It has long been accepted that the
alt attribute of the
<img> element, while not a perfect method to provide a text alternative to an image, is still a necessary attribute to provide at least some level of access to the image content for users who cannot see the image (whether by disability or otherwise).
alt attribute is required on images in HTML 4.01. The notion that the
alt is a de facto required attribute in future versions of HTML is echoed in the WCAG version 1.0 and 2.0 (7.1 of WCAG 1.0, H67 and F38 of WCAG 2.0). It is even stated as much in the latest W3C HTML5 working draft document, HTML5: Techniques for providing useful text alternatives, as you can see in this sample conformance item:
When an image is decorative and it is the authors intent that it not convey any information, an empty alt attribute SHOULD be considered as an indication that the image can be safely ignored.
The W3C uses the strongest language in its arsenal when it says an
alt should be used, even in this example of an empty attribute.
Yesterday the W3C mailing list rendered a decision on Issue-31 and Issue-80 (a combined issue). This issue was last reported by Ian Hickson of WHATWG on the W3C mailing list. Confusing though that may be, it's still a decision on the W3C list. The issue summary (not the decision):
Require that authors include alternative text for images. Provide detailed instructions and examples for doing so to all readers of the HTML specification.
The decision as outlined on the mailing list:
- The presence of aria-labelledby does not make missing alt conforming.
- The presence of role=presentation does not make missing alt conforming.
- The presence of <meta name=generator> makes missing alt conforming.
- Use of private communications does not, in itself, make missing alt conforming.
- The presence of title makes missing alt conforming.
- The presence of figcaption makes missing alt conforming.
Essentially, if you use a
title attribute on your image, or wrap it in a
<figure> with an associated
<figcaption>, then you may exclude the
alt attribute. In addition, the presence of a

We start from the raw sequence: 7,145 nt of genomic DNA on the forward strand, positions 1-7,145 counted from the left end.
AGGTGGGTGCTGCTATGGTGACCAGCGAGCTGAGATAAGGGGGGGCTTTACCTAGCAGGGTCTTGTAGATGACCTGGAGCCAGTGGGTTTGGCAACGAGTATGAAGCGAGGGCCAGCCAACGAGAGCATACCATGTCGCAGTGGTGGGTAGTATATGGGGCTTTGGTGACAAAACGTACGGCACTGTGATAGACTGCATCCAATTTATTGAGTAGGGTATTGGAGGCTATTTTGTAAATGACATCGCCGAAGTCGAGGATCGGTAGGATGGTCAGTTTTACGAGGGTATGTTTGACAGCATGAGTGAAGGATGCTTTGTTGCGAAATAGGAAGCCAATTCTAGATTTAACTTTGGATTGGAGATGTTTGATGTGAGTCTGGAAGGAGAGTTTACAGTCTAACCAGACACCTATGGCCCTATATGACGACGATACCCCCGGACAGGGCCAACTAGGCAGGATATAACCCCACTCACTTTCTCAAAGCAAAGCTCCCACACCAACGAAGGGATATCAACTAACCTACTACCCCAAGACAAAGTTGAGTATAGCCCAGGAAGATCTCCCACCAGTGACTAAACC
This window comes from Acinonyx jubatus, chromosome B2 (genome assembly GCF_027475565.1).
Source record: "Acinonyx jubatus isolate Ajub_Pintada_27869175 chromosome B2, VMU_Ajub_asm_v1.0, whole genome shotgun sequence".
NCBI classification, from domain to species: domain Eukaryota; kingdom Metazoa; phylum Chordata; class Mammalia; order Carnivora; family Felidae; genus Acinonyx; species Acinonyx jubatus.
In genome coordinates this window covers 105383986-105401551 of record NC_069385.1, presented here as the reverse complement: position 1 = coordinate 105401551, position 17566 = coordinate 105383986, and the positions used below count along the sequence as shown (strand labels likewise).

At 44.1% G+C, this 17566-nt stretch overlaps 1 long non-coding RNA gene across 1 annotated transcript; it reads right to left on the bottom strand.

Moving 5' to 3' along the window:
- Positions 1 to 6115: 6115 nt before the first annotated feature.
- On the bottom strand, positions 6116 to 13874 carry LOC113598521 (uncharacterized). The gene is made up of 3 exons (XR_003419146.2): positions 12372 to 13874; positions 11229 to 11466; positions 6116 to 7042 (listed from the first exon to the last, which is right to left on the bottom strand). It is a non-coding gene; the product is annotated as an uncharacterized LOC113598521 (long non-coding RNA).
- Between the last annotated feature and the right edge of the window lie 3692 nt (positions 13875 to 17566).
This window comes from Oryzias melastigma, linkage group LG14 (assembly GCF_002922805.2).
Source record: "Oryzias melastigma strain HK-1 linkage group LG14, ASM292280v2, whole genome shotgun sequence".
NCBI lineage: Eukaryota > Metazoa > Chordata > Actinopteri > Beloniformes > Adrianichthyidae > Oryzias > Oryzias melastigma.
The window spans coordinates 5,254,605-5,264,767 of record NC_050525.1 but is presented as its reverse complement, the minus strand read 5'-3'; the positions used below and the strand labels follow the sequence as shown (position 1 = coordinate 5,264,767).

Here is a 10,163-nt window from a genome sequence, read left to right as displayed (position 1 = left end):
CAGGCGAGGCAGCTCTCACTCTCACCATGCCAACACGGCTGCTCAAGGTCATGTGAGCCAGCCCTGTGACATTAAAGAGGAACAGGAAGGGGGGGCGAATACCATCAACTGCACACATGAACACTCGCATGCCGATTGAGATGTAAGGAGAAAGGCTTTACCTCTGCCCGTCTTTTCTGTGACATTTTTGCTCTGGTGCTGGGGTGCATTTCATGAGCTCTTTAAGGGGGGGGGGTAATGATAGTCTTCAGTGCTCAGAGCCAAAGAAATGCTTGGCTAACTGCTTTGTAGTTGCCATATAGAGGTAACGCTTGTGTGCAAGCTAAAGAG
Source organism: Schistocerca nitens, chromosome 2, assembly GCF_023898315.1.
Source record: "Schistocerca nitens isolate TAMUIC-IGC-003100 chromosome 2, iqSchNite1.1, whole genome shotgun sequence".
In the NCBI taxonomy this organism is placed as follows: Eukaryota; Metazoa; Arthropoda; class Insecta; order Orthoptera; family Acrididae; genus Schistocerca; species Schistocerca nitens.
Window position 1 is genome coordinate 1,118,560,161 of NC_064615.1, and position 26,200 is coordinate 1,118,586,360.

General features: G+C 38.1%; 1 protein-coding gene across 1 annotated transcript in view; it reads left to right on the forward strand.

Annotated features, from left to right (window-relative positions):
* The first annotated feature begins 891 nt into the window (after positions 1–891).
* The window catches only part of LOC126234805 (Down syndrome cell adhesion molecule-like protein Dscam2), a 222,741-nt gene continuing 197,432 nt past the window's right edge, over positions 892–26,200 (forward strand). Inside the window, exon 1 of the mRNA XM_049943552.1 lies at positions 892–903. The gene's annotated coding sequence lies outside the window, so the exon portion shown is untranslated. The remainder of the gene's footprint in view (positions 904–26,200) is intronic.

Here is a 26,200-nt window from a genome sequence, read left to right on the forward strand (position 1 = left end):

<meta name=generator> element, which implies the HTML was generated by some sort of WYSIWYG editor or automated tool, also makes the absence of an
alt attribute valid.
There are arguments on both side of the issue, and the decision handed down on the mailing list does a good job of collecting them, even if the qualification of each may be cause for dissent. Given that the W3C is pushing HTML5 to Last Call status next month, it's unlikely this will change.
alt attribute is intended to describe the image to which it is affixed, but the (redundant)
title attribute has been implemented by authors to provide more value to users owing to browsers typically rendering it as a tool-tip. While this doesn't preclude an author from inserting an
alt as well, it also may result in use of solely the
title when it may not offer a sufficient description of the image.
The argument for excluding
alt in the presence of a
<figure> and associated
<figcaption> element applies best when the browser supports those elements. In time they will, but given the collection of users still on IE6, older assistive technologies, and the lack of understanding of these new elements, this leaves a gap for some users. This isn't a clean transition with a guarantee of the same level of accessibility as outlined in the current HTML 4.01 specification and accompanying WCAG versions.
I do not agree with letting an HTML page off the hook simply because it has been generated by an automatic tool of some sort (relying on the
<meta name=generator> block of code). This is really included to allow generated HTML5 to validate, not because the tools are incapable of inserting a blank attribute value (though they may not have been coded to do so). The argument against this references the current lack of support for ATAG guidelines within HTML editors and generators. I think this caters to ego by allowing authors to claim validation that would otherwise fail.
In the end, I think the best approach (at least for web developers and authors) is to still require it in all cases, reducing the need for seasoned web developers to retrain themselves. Ideally, these web developers would still continue to include
alt attributes in all cases. Developers of HTML editors/generators (who care about the output) will hopefully follow suit instead of inserting additional complexity at the risk of misunderstanding (and mis-coding) these new rules. Makers of HTML editors/generators that cannot implement the spec should not be given a free pass.
If you're really interested in
<img> attributes on the chopping block, read up on the fun regarding
longdesc at longdesc in HTML5.
Update: April 27, 2011
Steve Faulkner, member of W3C HTML Working Group along with other W3C working groups, provides a more in-depth and detailed overview, including a re-hash of the full decision in his post HTML5 Accessibility Chops: the alt decision.